CYCLE OF ESCALATION
North Korea’s renewed determination to test an ICBM comes at a delicate time in the region, with a new, more hawkish president, conservative Yoon Suk-yeol, set to take control in South Korea.
Yoon – who has threatened Pyongyang with a pre-emptive strike and promised to tell “rude boy” Kim to behave – looks set to take a hard line with the North after five years under dovish liberal President Moon Jae-in.
But this approach is likely to lead to a cycle of escalation that will ratchet up tensions, Yang Moo-jin, a professor at the University of North Korean Studies, told AFP.
Launches will be met with fresh sanctions, to which “Pyongyang will likely respond by test-firing more weapons”.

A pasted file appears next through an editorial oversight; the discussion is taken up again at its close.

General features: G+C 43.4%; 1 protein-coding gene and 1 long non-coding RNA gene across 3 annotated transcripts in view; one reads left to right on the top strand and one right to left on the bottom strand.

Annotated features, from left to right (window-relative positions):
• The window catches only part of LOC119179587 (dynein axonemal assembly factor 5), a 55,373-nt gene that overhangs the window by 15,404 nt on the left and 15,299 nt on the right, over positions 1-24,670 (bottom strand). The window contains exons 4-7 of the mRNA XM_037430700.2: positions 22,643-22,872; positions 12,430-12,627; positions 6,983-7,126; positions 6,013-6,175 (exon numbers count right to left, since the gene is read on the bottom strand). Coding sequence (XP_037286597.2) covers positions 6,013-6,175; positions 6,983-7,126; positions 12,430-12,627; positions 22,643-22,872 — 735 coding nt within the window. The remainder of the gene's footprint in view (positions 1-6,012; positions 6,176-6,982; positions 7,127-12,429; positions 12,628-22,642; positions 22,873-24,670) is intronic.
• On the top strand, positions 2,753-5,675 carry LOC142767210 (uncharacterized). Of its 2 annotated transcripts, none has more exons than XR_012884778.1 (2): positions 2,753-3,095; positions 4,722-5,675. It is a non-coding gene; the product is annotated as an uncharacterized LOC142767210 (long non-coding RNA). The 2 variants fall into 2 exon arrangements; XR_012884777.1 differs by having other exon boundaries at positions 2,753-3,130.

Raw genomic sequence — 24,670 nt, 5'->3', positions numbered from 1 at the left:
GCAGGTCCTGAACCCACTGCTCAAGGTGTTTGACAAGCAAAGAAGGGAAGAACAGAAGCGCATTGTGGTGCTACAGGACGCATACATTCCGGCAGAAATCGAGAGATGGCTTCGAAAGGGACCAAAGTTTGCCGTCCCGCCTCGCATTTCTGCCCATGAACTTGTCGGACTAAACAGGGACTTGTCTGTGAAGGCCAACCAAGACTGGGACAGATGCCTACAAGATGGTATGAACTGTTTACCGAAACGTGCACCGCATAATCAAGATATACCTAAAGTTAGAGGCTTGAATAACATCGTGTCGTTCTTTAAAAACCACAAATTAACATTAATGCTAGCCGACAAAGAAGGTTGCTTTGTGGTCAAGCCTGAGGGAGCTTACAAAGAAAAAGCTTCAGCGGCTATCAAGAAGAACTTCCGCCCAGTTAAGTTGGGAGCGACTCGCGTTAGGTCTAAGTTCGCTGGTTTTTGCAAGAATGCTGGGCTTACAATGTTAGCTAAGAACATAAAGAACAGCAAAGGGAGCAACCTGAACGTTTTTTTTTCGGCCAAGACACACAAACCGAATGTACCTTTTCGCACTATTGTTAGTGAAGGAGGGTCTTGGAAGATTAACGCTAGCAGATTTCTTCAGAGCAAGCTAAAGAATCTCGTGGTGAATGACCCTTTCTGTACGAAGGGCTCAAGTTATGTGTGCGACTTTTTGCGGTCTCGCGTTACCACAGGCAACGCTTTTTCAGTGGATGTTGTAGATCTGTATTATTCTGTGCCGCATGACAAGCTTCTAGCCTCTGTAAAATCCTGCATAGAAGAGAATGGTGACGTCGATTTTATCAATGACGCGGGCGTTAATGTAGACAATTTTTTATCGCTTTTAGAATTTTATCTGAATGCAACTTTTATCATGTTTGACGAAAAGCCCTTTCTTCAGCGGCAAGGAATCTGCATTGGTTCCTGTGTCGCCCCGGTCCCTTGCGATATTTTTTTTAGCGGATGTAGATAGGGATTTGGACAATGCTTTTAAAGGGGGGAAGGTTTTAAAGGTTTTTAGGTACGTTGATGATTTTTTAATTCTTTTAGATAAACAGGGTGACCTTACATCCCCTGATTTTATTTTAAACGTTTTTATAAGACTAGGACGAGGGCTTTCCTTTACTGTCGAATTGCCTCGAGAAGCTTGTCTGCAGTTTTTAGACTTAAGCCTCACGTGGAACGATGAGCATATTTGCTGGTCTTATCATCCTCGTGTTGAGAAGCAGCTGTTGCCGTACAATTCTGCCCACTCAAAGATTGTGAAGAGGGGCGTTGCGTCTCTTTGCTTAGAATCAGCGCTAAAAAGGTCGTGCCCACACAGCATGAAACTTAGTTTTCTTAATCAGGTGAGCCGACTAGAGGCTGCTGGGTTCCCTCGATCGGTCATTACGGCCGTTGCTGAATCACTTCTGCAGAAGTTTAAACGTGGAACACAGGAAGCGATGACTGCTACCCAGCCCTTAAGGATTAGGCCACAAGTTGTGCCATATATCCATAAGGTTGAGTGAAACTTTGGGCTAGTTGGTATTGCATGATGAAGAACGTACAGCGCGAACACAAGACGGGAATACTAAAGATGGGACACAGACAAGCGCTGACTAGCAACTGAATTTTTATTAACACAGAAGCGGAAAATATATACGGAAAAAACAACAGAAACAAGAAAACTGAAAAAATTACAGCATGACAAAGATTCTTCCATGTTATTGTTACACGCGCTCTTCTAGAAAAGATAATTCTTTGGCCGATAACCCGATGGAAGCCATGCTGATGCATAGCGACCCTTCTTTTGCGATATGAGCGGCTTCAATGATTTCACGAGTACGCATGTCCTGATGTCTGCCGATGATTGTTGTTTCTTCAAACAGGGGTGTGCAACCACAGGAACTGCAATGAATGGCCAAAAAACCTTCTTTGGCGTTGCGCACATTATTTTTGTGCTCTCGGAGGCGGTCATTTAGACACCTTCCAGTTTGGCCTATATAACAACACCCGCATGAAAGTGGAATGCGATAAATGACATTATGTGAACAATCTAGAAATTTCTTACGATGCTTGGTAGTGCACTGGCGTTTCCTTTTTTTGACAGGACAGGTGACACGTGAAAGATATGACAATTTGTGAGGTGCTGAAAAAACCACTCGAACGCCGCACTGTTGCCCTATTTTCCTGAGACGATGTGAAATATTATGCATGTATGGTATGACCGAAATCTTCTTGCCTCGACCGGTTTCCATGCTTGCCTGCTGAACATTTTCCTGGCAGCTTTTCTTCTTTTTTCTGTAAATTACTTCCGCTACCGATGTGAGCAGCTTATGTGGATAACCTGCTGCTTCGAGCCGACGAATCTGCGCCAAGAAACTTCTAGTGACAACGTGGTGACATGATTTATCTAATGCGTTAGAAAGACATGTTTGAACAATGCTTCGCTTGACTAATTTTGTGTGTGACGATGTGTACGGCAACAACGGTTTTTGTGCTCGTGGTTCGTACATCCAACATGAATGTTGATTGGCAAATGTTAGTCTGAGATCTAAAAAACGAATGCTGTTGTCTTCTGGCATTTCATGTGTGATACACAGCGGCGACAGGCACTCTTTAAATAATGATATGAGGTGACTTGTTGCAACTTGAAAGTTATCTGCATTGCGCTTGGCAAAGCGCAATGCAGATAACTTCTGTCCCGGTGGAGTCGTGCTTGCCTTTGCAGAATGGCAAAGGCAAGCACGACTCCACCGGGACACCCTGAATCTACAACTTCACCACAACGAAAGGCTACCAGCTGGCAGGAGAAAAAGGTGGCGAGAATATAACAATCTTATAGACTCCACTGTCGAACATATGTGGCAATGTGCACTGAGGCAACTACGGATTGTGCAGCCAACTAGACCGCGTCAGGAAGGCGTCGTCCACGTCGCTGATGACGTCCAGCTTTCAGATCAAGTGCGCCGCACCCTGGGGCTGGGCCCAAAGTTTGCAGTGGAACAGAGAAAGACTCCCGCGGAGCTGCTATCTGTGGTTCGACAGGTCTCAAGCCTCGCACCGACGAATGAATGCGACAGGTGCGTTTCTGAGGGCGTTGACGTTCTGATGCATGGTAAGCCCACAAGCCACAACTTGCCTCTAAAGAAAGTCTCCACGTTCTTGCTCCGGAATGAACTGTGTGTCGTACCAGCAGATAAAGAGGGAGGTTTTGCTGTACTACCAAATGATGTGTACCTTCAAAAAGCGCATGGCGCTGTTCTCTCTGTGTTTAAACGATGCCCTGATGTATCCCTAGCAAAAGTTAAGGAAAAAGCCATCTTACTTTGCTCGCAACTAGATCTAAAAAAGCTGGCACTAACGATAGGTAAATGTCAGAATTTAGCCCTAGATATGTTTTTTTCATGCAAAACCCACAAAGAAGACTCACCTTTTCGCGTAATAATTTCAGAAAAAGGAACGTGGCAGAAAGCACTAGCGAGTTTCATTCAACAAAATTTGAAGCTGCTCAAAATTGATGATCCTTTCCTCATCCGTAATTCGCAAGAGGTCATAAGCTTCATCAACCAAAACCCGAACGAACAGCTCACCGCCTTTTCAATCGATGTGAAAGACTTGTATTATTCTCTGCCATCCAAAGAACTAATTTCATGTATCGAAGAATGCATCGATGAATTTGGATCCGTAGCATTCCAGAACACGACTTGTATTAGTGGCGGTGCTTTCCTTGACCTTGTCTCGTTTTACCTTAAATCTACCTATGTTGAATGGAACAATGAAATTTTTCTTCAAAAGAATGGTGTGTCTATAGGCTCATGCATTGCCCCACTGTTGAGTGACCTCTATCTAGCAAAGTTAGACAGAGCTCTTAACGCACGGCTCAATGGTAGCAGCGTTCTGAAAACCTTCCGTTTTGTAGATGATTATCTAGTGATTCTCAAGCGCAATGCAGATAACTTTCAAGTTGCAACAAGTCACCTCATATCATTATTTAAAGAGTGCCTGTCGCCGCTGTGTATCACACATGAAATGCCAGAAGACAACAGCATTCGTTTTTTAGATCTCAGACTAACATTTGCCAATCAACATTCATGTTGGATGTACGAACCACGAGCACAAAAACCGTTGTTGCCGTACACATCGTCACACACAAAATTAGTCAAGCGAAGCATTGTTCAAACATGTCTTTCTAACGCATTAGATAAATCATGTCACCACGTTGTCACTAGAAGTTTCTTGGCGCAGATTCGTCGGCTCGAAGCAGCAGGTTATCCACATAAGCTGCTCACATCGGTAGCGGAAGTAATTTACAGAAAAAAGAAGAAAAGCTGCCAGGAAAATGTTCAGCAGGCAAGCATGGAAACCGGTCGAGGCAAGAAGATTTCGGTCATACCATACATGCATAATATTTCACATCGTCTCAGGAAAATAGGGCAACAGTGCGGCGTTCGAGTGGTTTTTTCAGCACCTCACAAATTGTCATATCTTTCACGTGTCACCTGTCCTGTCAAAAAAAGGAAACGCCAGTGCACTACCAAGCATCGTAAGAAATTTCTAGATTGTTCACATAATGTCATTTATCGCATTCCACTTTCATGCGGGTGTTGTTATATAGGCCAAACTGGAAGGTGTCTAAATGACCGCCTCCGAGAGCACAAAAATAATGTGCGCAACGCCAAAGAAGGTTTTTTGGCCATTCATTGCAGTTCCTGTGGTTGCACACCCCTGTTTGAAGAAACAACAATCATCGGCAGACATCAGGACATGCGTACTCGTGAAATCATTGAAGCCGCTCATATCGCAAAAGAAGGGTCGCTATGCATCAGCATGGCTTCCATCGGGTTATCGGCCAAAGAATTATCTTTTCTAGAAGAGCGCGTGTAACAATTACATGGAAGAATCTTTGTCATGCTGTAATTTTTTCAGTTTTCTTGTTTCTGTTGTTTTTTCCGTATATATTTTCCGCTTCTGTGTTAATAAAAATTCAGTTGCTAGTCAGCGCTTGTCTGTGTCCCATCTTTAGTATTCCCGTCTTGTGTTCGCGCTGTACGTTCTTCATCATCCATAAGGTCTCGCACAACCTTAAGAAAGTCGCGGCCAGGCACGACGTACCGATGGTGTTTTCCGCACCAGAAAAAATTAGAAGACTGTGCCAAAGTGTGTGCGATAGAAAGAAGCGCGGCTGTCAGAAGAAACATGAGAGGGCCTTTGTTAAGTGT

North Korea paused its tests to “make room for diplomacy and avoid further sanctions”, but always kept working on diversifying its missiles, said Leif-Eric Easley, a professor at Ewha University in Seoul.
Eventually, “in order to ensure accuracy and reentry capability, such weapons need to be tested”, he said.
Masking these as satellite tests can help them to “buy time” to develop what they need to launch an ICBM, said Ahn Chan-il, a North Korean studies scholar, told AFP.
And Pyongyang has a clear deadline: North Korea will mark the 110th anniversary of the birth of founding leader and Kim’s grandfather Kim Il Sung in April and likes to mark key domestic anniversaries with military parades or launches.
“It’s very likely that North Korea is going to test-fire an ICBM on April 15 for Kim Il Sung’s birthday,” Ahn said.